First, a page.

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American cyclocross racer Amy Dombroski was killed Thursday when she was hit by a truck in training, her Telenet-Fidea team confirmed to VeloNews.
“It is terrible, terrible news,” Corné Lepoeter, president of Telenet’s development team, told VeloNews. “We are all so sad. … We don’t know anything more. We just get the news.”
The Telenet team later confirmed that Dombroski had been involved in a collision at 4 p.m. local time while motorpacing in Sainte-Catherine-Waver, Belgium. The driver of the scooter survived the crash. Belgian newspaper Het Nieuwsblad reported that the 52-year-old driver of the truck was not under the influence of alcohol when the collision occurred.
“Amy was a very likeable young woman with lots of ambition,” the team said in a statement. “Manager Hans van Kasteren, YTFCT chairman Corne Lepoeter, team leader Kris Wouters, all riders, and staff … offer the family of Amy their sincere feelings of compassion.”
Dombroski recently returned to Europe for the Telenet-Fidea launch following the Gran Prix of Gloucester in Massachusetts, where she finished eighth and 11th.
Telenet manager Hans van Kasteren told Belgian website cyclingsite.be that the team was making arrangements for Dombroski’s return to the United States.
“This is the second time something like that happens to us. When Tim Pauwels, brother of Kevin, died, he died in my arms. And now this. Amy was a wonderful girl, a good rider,” he said. “Tuesday at the team presentation I noticed her optimism for the coming winter. We had a lot of confidence in her.”
Originally from Jericho, Vermont, Dombroski, 26, was a rising star for the U.S., joining the top Belgian ’cross squad in 2012. She was a three-time under-23 national champion in cyclocross, and also won titles on the road and the mountain bike. Dombroski was a multiple-time member of the U.S. cyclocross world championships team.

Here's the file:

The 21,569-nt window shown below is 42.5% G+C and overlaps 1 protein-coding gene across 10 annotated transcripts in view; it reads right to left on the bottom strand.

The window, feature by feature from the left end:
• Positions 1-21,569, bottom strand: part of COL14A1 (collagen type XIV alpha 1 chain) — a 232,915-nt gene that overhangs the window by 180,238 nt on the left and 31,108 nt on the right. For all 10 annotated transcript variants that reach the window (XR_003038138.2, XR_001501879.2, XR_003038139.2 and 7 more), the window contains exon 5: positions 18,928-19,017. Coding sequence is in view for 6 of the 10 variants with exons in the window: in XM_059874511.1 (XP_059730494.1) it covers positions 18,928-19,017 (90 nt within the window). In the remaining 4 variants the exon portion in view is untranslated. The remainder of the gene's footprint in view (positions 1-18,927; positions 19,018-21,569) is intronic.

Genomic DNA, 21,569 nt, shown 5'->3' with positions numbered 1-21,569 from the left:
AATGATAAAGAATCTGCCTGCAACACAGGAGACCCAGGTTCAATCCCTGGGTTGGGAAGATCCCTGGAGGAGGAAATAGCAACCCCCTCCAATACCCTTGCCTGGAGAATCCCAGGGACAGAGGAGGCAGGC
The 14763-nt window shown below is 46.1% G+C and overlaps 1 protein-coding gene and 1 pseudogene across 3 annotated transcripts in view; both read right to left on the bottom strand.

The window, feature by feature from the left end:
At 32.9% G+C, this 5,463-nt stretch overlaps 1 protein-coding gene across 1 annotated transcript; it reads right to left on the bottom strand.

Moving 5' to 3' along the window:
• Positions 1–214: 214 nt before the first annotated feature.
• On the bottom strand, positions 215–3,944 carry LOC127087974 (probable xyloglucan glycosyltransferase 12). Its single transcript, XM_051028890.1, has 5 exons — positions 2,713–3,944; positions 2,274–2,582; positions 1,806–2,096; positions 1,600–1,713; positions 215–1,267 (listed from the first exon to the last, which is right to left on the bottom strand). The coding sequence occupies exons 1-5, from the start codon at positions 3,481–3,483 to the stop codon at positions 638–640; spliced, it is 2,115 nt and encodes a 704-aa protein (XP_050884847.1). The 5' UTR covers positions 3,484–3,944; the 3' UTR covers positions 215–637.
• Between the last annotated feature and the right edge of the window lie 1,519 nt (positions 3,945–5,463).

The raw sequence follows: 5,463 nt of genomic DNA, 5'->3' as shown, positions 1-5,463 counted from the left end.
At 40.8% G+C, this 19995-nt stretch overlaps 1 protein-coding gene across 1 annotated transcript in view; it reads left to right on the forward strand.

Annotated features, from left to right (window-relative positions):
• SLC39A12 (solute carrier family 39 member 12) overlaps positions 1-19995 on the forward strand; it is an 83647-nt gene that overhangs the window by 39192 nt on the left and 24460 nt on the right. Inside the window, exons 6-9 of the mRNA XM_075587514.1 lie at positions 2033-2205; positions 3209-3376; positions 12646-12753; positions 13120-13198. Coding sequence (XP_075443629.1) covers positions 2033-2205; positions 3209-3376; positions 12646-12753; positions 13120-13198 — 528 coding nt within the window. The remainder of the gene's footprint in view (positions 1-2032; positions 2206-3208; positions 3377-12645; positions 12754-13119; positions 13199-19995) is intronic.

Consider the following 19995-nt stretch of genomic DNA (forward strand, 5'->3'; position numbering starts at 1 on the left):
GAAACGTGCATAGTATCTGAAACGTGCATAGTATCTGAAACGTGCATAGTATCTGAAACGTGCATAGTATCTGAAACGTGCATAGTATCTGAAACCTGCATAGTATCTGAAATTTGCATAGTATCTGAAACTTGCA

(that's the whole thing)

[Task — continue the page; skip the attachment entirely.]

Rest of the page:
Jamey Driscoll (Raleigh-Clement) grew up with Dombroski in Jericho and shared his thoughts with VeloNews on Thursday.
“She was an awesome person to have in the sport,” Driscoll said, noting Dombroski was outgoing, active on social media, always promoting the sport, and racing internationally.
“She was always charismatic, but she was much more outgoing when she was cycling,” he said. “She was personable and talkative. It didn’t really matter who you were, or whatever. She was just as happy to see me, who she’s known for a very long time, as someone she’d just met and was into cycling at a bike race. And that’s really cool.”
Known as much for her outgoing personality off the bike as her racing exploits, Dombroski was a popular fixture in the elite ranks of U.S. cyclocross.
In an e-mail to VeloNews, U.S. national champion Katie Compton (Trek Cyclocross Collective) said she would miss Dombroski’s enthusiasm on the European circuit.
“She will be greatly missed; it saddens me that we lost one of our own so young and tragically,” Compton wrote. “She was full of life and loved racing her bike and was living the dream in Belgium. I’m going to miss seeing her on the start line and feeling her enthusiasm for everything cross. My thoughts go out to her family and close friends, I can’t imagine how brutal this is for them.”
Chris Smith, who handles public relations for Lazer Sport, was a longtime sponsor and friend of Dombroski. He was about to climb onto his trainer to do a workout on Thursday morning, but checked Twitter first.
“That’s when I saw it,” he told VeloNews. “I just can’t believe it.”
Over the years, Smith and Dombroski became friends. “All my dealings with her were just so great. She was just such an upbeat, positive person about everything. She was just such a pleasure to work with,” he said. “She was the epitome of an athlete I wanted to support and work with … she was just so much fun to work with. I just looked forward to every opportunity I had to see her … she was such a great person.”
Dombroski and Smith had talked about putting on a cyclocross camp, or a women’s cycling camp. He had communicated with her Thursday morning, about helmet pads of all things.